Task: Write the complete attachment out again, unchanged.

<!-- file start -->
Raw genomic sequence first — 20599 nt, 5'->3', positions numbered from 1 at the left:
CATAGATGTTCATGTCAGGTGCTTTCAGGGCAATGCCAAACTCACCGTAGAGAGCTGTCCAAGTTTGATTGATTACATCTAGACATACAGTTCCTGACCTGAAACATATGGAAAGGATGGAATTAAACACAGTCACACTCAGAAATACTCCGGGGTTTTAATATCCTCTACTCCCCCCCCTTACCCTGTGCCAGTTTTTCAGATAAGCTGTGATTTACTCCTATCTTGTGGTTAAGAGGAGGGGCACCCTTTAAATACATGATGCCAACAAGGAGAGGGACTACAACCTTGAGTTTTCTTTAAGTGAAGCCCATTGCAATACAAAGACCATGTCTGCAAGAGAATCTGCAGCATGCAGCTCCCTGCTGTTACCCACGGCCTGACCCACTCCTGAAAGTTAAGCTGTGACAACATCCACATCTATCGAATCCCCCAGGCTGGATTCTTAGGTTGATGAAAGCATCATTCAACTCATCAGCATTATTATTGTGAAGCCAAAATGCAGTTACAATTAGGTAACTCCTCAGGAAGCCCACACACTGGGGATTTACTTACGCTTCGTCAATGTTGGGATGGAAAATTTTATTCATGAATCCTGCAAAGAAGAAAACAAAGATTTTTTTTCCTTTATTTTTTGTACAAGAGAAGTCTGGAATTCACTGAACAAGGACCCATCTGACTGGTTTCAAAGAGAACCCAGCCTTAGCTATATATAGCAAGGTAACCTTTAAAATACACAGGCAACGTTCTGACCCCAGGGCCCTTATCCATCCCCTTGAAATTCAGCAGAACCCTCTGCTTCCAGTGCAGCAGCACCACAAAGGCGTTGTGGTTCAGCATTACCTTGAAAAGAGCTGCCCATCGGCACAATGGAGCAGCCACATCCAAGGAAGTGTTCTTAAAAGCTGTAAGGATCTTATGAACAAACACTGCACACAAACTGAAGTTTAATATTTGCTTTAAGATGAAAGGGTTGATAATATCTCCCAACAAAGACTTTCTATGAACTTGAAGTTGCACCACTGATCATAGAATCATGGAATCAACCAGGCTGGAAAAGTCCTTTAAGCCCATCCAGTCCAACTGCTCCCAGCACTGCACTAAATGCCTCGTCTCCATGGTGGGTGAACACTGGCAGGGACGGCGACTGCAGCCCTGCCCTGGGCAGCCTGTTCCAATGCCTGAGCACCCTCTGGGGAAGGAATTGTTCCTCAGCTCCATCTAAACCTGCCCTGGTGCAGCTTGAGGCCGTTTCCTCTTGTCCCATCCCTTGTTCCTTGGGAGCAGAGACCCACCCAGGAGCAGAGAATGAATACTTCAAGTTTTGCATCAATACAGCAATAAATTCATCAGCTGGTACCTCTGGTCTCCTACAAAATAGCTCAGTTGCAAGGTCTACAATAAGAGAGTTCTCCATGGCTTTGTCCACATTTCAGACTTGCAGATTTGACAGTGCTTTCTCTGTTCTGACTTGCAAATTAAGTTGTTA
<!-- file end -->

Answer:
Raw genomic sequence first — 20599 nt, 5'->3', positions numbered from 1 at the left:
CATAGATGTTCATGTCAGGTGCTTTCAGGGCAATGCCAAACTCACCGTAGAGAGCTGTCCAAGTTTGATTGATTACATCTAGACATACAGTTCCTGACCTGAAACATATGGAAAGGATGGAATTAAACACAGTCACACTCAGAAATACTCCGGGGTTTTAATATCCTCTACTCCCCCCCCTTACCCTGTGCCAGTTTTTCAGATAAGCTGTGATTTACTCCTATCTTGTGGTTAAGAGGAGGGGCACCCTTTAAATACATGATGCCAACAAGGAGAGGGACTACAACCTTGAGTTTTCTTTAAGTGAAGCCCATTGCAATACAAAGACCATGTCTGCAAGAGAATCTGCAGCATGCAGCTCCCTGCTGTTACCCACGGCCTGACCCACTCCTGAAAGTTAAGCTGTGACAACATCCACATCTATCGAATCCCCCAGGCTGGATTCTTAGGTTGATGAAAGCATCATTCAACTCATCAGCATTATTATTGTGAAGCCAAAATGCAGTTACAATTAGGTAACTCCTCAGGAAGCCCACACACTGGGGATTTACTTACGCTTCGTCAATGTTGGGATGGAAAATTTTATTCATGAATCCTGCAAAGAAGAAAACAAAGATTTTTTTTCCTTTATTTTTTGTACAAGAGAAGTCTGGAATTCACTGAACAAGGACCCATCTGACTGGTTTCAAAGAGAACCCAGCCTTAGCTATATATAGCAAGGTAACCTTTAAAATACACAGGCAACGTTCTGACCCCAGGGCCCTTATCCATCCCCTTGAAATTCAGCAGAACCCTCTGCTTCCAGTGCAGCAGCACCACAAAGGCGTTGTGGTTCAGCATTACCTTGAAAAGAGCTGCCCATCGGCACAATGGAGCAGCCACATCCAAGGAAGTGTTCTTAAAAGCTGTAAGGATCTTATGAACAAACACTGCACACAAACTGAAGTTTAATATTTGCTTTAAGATGAAAGGGTTGATAATATCTCCCAACAAAGACTTTCTATGAACTTGAAGTTGCACCACTGATCATAGAATCATGGAATCAACCAGGCTGGAAAAGTCCTTTAAGCCCATCCAGTCCAACTGCTCCCAGCACTGCACTAAATGCCTCGTCTCCATGGTGGGTGAACACTGGCAGGGACGGCGACTGCAGCCCTGCCCTGGGCAGCCTGTTCCAATGCCTGAGCACCCTCTGGGGAAGGAATTGTTCCTCAGCTCCATCTAAACCTGCCCTGGTGCAGCTTGAGGCCGTTTCCTCTTGTCCCATCCCTTGTTCCTTGGGAGCAGAGACCCACCCAGGAGCAGAGAATGAATACTTCAAGTTTTGCATCAATACAGCAATAAATTCATCAGCTGGTACCTCTGGTCTCCTACAAAATAGCTCAGTTGCAAGGTCTACAATAAGAGAGTTCTCCATGGCTTTGTCCACATTTCAGACTTGCAGATTTGACAGTGCTTTCTCTGTTCTGACTTGCAAATTAAGTTGTTA